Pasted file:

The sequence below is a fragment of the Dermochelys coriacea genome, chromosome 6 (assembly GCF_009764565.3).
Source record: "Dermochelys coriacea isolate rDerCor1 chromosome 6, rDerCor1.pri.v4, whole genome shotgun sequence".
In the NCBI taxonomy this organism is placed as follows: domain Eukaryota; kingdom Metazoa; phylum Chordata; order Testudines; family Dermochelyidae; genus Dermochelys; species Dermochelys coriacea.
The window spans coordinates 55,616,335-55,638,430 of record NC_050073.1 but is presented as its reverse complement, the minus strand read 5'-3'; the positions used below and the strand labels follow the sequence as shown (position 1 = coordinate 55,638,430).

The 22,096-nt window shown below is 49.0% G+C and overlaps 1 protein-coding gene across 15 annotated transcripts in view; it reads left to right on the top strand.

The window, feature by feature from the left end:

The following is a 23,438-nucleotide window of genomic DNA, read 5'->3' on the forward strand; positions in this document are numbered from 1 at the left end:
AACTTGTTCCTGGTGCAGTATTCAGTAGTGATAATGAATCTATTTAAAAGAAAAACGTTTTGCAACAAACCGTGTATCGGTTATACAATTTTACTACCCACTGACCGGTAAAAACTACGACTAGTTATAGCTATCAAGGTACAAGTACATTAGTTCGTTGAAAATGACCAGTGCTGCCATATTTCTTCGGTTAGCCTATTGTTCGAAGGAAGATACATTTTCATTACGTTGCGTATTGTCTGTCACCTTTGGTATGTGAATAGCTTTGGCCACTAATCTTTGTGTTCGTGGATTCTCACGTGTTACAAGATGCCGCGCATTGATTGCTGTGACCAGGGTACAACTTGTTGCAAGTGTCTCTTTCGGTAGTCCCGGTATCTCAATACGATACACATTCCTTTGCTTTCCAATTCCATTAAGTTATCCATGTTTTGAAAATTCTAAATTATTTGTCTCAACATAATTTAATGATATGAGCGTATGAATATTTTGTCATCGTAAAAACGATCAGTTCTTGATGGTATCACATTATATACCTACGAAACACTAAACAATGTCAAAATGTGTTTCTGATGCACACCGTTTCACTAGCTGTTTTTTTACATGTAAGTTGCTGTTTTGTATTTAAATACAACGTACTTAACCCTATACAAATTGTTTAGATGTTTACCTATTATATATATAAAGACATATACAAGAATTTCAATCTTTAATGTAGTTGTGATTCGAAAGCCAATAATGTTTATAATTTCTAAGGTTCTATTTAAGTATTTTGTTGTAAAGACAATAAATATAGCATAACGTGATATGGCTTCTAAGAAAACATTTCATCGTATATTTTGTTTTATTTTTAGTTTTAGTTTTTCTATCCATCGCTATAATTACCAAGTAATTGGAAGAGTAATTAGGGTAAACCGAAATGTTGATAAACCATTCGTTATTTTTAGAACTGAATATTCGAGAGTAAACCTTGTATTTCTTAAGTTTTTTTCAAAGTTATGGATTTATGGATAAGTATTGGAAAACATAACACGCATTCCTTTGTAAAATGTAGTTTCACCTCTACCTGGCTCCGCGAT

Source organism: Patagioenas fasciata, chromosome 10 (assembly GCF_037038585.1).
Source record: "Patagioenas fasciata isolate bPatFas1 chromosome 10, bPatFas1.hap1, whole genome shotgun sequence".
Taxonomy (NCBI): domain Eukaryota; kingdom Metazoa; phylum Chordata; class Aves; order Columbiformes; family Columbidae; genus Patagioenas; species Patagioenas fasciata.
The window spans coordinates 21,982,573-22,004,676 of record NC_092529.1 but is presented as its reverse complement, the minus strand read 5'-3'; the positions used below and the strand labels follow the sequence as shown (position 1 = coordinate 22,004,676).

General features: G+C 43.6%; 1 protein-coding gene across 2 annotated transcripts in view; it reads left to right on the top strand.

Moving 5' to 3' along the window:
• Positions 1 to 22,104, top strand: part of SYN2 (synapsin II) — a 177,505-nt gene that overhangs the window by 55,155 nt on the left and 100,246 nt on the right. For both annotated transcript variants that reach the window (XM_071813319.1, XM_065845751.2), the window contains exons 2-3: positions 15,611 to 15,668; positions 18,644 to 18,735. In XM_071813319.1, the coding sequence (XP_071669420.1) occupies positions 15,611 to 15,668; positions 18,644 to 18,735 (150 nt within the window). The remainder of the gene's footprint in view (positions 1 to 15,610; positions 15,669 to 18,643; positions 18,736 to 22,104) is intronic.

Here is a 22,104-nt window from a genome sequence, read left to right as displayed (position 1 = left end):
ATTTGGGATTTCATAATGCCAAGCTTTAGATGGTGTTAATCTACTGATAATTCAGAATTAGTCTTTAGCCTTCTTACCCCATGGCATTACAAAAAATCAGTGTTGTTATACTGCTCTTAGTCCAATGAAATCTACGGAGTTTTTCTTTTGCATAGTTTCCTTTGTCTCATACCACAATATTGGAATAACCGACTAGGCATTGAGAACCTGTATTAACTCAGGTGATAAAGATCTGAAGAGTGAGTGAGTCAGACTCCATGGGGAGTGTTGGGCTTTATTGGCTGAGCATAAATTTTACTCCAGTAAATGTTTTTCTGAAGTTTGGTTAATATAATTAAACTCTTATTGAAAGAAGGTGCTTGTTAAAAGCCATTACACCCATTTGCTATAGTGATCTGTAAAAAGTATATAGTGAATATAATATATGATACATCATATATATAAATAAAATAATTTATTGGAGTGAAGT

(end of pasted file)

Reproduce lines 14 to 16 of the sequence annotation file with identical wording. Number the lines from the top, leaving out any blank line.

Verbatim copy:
Moving 5' to 3' along the window:
• Positions 1 to 22,104, top strand: part of SYN2 (synapsin II) — a 177,505-nt gene that overhangs the window by 55,155 nt on the left and 100,246 nt on the right. For both annotated transcript variants that reach the window (XM_071813319.1, XM_065845751.2), the window contains exons 2-3: positions 15,611 to 15,668; positions 18,644 to 18,735. In XM_071813319.1, the coding sequence (XP_071669420.1) occupies positions 15,611 to 15,668; positions 18,644 to 18,735 (150 nt within the window). The remainder of the gene's footprint in view (positions 1 to 15,610; positions 15,669 to 18,643; positions 18,736 to 22,104) is intronic.

Here is a 22,104-nt window from a genome sequence, read left to right as displayed (position 1 = left end):